Turkish gov’t detains 110 military officers and more over alleged links to Gülen movement

Dozens of people, mostly military officers, were detained across Turkey as part of Turkish government’s massive post-coup witch hunt campaign targeting alleged members of the Gülen movement on Wednesday.

In a Konya-based probe the number of detainees has increased to 66 over their alleged links to the Gülen movement on Wednesday. Following the detention warrants issued by Konya Chief Prosecutor’s Office for more than 130 military personnel in 7 provinces, police forces have continued their searches in Konya, Ankara, Eskişehir, İstanbul, İzmir, Kayseri and Yalova provinces to detain 70 more military personnel over their alleged links to Gülen movement.

Meanwhile, in an Osmaniye-based probe in 33 provinces, 30 military officers were detained following the detention warrants issued by Osmaniye Chief Prosecutor’s Office for 75 military officers over their alleged links to the Gülen movement on Wednesday. It was reported that 56 of the military officers are in their active duties in the Turkish military.

Also in a Tokat-based probe, 12 military officers were detained during operations in 14 provinces on Wednesday following the detention warrants issued by Tokat Chief Prosecutor’s Office for 14 military officers who are on their active duties and 5 civilians over their alleged links to the Gülen movement.

Moreover, 13 health workers were detained in Malatya province on Wednesday over their alleged links to the Gülen movement. The detainees reportedly include doctors, nurses and pharmacists.

Ankara Chief Prosecutor’s Office has also issued detention warrants for 75 people over their alleged financial support to educational and charity activities of the Gülen movement abroad. Police have detained 36 of them in Ankara on Wednesday.

Ali Y., the mufti (official religious authority) on duty of Mihalgazi district of Eskişehir province was detained by police and later arrested by a local court over his alleged use of ByLock on Wednesday.

A deputy police chief in the Aegean province of İzmir, who reportedly worked in critical positions, was also arrested on Wednesday over alleged links to the Gülen movement.

In an İstanbul-based investigation targeting alleged members of the Gülen movement, 26 teachers were detained in 23 provinces following the detention warrants issued by İstanbul Chief Prosecutor’s Office for 49 teachers on Wednesday over their alleged use of mobile phone messaging application ByLock.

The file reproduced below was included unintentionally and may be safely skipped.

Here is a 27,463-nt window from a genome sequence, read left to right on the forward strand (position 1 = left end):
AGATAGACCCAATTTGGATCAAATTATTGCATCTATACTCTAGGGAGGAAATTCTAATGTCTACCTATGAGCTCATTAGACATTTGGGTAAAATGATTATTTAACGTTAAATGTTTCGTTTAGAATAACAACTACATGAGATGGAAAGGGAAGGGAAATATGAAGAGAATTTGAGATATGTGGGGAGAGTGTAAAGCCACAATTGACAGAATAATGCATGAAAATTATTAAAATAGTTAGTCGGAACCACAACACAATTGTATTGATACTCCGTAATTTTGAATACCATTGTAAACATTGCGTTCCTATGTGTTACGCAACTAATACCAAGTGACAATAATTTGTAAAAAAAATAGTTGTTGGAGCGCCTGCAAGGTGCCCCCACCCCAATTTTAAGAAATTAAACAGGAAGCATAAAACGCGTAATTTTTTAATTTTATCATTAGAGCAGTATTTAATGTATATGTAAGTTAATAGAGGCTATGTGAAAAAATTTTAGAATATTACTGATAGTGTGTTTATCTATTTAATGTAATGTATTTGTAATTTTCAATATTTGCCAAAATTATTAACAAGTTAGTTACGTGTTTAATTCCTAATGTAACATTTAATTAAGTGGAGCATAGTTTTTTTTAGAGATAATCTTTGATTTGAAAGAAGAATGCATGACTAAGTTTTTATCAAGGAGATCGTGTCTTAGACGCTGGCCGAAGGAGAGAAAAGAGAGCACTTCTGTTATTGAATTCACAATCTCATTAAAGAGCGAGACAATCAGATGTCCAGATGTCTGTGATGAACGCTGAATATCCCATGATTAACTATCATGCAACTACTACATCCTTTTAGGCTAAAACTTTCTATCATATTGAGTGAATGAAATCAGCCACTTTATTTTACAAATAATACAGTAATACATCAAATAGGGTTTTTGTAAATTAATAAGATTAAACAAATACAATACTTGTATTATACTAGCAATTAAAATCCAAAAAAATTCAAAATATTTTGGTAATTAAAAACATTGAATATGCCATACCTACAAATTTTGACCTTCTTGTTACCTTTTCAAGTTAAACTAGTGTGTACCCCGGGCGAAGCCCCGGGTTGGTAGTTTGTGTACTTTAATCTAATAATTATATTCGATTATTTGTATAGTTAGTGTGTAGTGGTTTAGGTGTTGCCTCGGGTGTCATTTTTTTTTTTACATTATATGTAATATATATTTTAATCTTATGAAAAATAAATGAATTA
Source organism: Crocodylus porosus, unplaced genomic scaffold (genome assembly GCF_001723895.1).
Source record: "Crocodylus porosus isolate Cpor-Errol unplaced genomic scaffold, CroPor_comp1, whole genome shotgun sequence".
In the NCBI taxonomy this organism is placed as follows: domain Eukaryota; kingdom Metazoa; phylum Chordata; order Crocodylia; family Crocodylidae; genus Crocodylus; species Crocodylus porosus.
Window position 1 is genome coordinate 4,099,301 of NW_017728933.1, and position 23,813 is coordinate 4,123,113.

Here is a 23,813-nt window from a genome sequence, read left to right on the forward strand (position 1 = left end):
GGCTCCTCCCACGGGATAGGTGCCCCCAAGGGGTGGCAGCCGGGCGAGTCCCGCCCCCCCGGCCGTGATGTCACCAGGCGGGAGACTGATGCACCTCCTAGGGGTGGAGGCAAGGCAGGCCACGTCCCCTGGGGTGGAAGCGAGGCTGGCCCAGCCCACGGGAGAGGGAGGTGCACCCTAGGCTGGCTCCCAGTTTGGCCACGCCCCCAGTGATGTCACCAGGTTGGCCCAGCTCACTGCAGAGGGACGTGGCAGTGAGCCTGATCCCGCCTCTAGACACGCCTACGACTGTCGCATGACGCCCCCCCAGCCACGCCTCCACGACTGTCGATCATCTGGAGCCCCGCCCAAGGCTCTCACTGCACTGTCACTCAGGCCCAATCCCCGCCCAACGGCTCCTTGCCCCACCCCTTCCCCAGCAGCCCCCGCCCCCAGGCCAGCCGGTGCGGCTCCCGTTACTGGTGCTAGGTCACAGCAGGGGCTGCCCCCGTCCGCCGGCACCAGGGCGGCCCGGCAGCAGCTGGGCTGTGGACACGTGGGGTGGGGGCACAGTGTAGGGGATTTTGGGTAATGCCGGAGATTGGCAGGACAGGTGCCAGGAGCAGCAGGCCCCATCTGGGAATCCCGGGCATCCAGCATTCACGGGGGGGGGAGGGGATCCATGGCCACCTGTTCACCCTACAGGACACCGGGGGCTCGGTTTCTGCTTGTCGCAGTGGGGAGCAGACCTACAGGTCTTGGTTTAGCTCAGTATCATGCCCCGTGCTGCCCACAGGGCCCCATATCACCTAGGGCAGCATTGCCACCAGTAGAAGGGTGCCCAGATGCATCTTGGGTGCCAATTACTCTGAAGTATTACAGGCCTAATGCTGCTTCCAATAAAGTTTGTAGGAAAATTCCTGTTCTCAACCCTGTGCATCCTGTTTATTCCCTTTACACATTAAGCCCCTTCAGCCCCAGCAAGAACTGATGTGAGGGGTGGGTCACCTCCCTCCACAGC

The teachers were reportedly working for Turkish Education Ministry and they were dismissed from their duties by government decree under the rule of emergency declared in the aftermath of a controversial coup attempt on July 15, 2016. It was reported that 21 out of 26 detained teachers were transferred to an İstanbul court and the court has arrested 12 of them as it has released 9 teachers with judicial probation.

Ten dismissed teachers and civil servants in the Merzifon district of the central Amasya province were also detained over their alleged use of ByLock messaging application on Wednesday.

Turkish government has also detained 17 former personnel of Turkish Social Security Institution (SGK) on Wednesday over their alleged links to the Gülen movement. It was claimed that the suspects used to use mobile messaging application ByLock.

Turkish authorities believe that ByLock is a communication tool among followers of the faith-based Gülen movement. Tens of thousands of people, including civil servants, police officers, soldiers, businessmen and housemakers, have either been dismissed or arrested for using ByLock since the failed coup attempt on July 15, 2016.

Turkey survived a controversial military coup attempt on July 15, 2016 that killed 249 people. Immediately after the putsch the ruling Justice and Development Party (AKP) government along with Turkey’s autocratic President Recep Tayyip Erdoğan pinned the blame on the Gülen movement.

Fethullah Gülen, who inspired the movement, strongly denied having any role in the failed coup and called for an international investigation into it, but President Erdoğan — calling the coup attempt “a gift from God” — and the government initiated a widespread purge aimed at cleansing sympathizers of the movement from within state institutions, dehumanizing its popular figures and putting them in custody.

Turkey’s Justice Ministry announced on July 13 that 50,510 people have been arrested and 169,013 have been the subject of legal proceedings on coup charges since the failed coup.

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